Alan Connor is the author The Joy of Quiz. He thinks part of the resurrection is down to how lockdown has led to people looking for a way to feel less isolated.

"I think all these virtual pub quizzes show us that the real thing is as much about company as it is about general knowledge," he said.

Martin, 34, also agrees that writing and running quizzes has allowed him to connect with older friends and family members he wouldn’t normally play with.

“Tailoring quizzes to several generations has been tricky and fun,” he says of the experience. "You want to get people making that really satisfying groan when they hear the answer, or when the answer is on the tip of their tongue; everyone needs to feel they have a chance. But you also might be dealing with people who know more Dean Martin than Dua Lipa and vice versa!"

He explained that getting the blend of questions right when everyone is part of such different cultural tides is part of the challenge.

"More than music or films or books, TV seems to be the biggest divider, among my older relatives anyway. But overall, it’s just lovely to hang out in a big group and feel you’ve spend significant time with people who are important to you."

But why the quiz? What is it about this specific format of delivering trivia questions that holds such comfort for Brits at times of crisis?

Alan Connor pointed out that quizzing has always been popular in times of crisis: "The BBC did wholesome wartime quizzes on subjects like air-raid warden protocol. Prizes were viewed with great suspicion. So while we’ve since developed our own big-money quiz culture, we’ve also always had this wholesome streak."

Asking newly minted quizzers and quizmasters alike, part of the answer seems to lie in the format, which allows large-scale socialising akin to a real life experience, but circumvents the awkward pauses and limited social cues that are pitfalls of video chats.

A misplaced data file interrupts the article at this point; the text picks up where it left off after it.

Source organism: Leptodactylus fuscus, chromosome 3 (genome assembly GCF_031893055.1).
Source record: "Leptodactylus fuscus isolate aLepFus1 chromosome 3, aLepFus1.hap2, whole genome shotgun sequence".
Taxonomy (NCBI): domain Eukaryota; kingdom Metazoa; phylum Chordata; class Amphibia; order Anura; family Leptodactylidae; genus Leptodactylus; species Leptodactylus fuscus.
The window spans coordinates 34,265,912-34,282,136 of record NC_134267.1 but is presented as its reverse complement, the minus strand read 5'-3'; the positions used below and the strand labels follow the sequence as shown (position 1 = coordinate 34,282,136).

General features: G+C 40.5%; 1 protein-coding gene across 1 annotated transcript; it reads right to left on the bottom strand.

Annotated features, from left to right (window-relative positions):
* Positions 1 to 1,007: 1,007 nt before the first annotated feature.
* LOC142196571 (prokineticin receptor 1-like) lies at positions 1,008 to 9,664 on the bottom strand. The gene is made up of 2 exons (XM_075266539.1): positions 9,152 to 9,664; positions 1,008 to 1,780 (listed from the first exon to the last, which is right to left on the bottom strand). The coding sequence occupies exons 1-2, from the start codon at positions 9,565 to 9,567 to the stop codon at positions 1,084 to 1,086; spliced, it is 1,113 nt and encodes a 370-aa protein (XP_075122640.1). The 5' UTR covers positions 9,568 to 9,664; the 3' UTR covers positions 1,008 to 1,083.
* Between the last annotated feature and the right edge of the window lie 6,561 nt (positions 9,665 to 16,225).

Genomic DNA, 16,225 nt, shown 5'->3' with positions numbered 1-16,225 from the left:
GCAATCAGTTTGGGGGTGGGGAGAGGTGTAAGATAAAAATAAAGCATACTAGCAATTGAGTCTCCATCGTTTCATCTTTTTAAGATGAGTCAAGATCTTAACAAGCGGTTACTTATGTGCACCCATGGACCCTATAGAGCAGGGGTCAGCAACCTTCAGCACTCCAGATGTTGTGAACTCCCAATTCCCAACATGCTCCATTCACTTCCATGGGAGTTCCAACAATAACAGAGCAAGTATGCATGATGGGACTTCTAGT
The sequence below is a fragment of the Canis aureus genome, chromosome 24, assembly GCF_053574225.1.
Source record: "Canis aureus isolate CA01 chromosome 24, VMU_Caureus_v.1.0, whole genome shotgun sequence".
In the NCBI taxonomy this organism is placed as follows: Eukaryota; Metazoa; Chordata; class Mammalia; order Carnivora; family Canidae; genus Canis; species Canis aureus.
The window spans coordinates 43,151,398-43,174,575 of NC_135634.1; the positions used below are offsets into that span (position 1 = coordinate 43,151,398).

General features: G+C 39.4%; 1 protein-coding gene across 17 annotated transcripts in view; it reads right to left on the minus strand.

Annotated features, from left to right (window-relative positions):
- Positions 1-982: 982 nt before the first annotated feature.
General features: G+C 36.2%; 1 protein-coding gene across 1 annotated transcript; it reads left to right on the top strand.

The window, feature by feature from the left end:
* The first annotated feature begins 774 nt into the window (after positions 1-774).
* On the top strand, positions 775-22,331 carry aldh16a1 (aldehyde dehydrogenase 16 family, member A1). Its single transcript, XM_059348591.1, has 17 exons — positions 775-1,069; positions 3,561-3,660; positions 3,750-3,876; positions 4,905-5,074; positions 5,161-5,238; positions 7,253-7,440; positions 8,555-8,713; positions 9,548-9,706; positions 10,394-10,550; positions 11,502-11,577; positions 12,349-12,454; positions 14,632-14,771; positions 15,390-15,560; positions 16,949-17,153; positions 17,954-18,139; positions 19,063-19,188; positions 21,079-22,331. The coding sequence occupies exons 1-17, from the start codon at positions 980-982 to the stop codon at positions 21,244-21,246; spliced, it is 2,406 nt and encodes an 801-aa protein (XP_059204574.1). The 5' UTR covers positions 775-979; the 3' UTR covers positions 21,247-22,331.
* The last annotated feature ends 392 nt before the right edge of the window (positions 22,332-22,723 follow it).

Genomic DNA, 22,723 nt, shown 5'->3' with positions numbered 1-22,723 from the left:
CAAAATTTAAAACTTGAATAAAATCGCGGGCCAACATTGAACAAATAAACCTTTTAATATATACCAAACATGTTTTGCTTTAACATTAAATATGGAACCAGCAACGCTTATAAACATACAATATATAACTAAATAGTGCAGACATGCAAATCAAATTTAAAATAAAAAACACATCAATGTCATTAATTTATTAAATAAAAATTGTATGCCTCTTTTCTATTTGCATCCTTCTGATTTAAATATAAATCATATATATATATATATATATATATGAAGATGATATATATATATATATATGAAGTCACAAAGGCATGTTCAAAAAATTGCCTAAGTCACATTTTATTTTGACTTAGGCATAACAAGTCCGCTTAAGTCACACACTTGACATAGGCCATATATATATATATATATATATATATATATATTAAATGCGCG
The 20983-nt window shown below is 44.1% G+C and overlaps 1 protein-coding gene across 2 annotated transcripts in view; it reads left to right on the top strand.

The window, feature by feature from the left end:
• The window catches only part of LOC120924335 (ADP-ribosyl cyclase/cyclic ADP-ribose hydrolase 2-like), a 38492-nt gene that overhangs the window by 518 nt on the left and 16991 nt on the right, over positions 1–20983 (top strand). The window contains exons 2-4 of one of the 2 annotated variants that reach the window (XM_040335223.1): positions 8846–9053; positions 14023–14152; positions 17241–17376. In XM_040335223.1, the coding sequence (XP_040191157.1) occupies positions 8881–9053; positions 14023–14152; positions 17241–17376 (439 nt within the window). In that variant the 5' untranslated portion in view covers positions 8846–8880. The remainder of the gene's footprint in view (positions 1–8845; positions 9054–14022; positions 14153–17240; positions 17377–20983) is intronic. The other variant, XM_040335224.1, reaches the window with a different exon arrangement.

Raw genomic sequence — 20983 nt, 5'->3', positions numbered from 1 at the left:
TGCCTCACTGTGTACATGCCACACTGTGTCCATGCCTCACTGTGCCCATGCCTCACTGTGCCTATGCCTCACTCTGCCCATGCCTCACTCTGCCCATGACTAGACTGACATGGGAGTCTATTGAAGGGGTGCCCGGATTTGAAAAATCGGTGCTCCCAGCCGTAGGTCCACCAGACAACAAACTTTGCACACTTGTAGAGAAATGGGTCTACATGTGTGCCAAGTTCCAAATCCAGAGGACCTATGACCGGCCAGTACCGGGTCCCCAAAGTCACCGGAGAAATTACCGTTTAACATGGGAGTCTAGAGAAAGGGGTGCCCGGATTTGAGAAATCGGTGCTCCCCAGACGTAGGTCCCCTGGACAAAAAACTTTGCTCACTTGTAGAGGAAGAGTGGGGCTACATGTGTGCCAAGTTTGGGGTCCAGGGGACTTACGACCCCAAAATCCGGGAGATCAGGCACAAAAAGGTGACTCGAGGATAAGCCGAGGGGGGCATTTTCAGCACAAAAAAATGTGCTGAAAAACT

“The pub quiz format works really well in terms of lockdown,” says Elara, who attributes the structure of a quiz with allowing large groups to socialise without it getting out of hand.

“A lot of the bigger group Zooms I’ve done have either been too awkward or too chaotic, so a good bit of organised fun goes a long way”.

“It allows that same large socialisation [you get in real life] without being too messy,” she remarks.

Fozia agrees, saying it can be difficult to socialise with other families without the quiz format to help organise things.

We find it hard to see people in a group via Zoom with no structure, [especially] when we can be talking to up to four different families in terms of numbers.

For Robin, 26, virtual pub quizzes (and bingo) also inject familiarity and structure into his week, at a time when many are left at sea by massive upheaval.

“[Quizzes give me] a sense of regularity,” he says. “Every Monday and Friday has an event, as well as [offering] the chance to see friends I wouldn't necessarily have a one-on-one call with”.

Pub quizzes are free, they’re fun and most of all they’ve become a small beacon of comforting light entertainment during a period when the whole world has seemingly been upended overnight.

It may be trivia but these virtual quizzes are the furthest thing from trivial.